Residents’ Access to the Laser Will Pose a Scheduling Burden
Our OR coordinators were convinced that adding the laser would slow down the whole schedule for resident cases. At Wills, the laser and the phaco machine are in the same OR. Although the laser offering adds an extra surgical step, its use has facilitated and expedited the phaco portion of the cataract procedure so that total OR time for a resident is the same or perhaps slightly less.
There are several reasons to make training residents to perform laser cataract surgery a priority. Patients in our residents’ clinic have been thrilled to have access to the latest procedures. The technology we offer augments their morale and makes the institution attractive to future students and residents.
Moreover, I believe that exposing residents to everything that is available in ophthalmology greatly benefits their development as young surgeons. According to the ASCRS 2013 Clinical Trends Survey, use of a femtosecond laser is expected to increase from less than 10% of cases in 2013 to nearly 30% within 5 years (Figure 3). Hands-on experience with new technology early in their careers makes its adoption easier once residents are in practice. Certification and experience with premium technologies before they enter practice are an asset on their résumés: they say a great deal about the depth and breadth of residents’ training and the skill set they bring to a practice.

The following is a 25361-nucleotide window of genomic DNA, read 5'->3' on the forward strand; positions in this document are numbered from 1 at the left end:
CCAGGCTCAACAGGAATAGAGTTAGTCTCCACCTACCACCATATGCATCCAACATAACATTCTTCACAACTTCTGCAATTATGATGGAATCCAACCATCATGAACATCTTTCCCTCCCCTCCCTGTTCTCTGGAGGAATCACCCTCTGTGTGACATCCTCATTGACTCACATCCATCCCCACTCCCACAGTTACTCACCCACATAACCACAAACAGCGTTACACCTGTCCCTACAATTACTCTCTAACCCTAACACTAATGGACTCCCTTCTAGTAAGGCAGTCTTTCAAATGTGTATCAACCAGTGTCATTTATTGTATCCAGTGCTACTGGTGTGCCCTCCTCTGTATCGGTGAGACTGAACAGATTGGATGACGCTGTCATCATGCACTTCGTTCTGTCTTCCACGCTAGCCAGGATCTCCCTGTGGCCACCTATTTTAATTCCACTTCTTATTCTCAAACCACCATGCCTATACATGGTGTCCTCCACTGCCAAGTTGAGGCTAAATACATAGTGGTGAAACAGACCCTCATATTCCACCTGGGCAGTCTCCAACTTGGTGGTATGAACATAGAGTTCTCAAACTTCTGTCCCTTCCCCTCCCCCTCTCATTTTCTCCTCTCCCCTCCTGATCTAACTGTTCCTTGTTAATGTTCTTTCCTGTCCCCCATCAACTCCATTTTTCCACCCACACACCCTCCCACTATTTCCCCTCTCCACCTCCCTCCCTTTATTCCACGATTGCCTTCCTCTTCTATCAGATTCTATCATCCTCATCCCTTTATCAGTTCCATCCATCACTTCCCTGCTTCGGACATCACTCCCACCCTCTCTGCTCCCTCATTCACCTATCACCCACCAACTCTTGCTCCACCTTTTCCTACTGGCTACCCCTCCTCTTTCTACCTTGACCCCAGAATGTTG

Mark H. Blecher, MD, is codirector of the Cataract Service at Wills Eye Institute in Philadelphia, and he is in practice at Philadelphia Eye Associates. He is a paid consultant to Abbott Medical Optics. Dr. Blecher may be reached at (215) 339-8100; firstname.lastname@example.org.
- Yeu E, Reeves SW, Wang L, Randleman JB. 2013 survey of the ASCRS Young Physicians & Residents Committee. J Cataract Refract Surg. 2013;39:279-284.
- Femtosecond laser-assisted cataract surgery found safe for resident training. Ocular Surgery News. May 30, 2014. http://www.healio.com/ophthalmology/cataract-surgery/news/online/%7B7dccb6af-230d-4bca-a69d- 4ba9769b0a8f%7D/femtosecond-laser-assisted-cataract-surgery-found-safe-for-resident-training. Accessed August 11, 2014.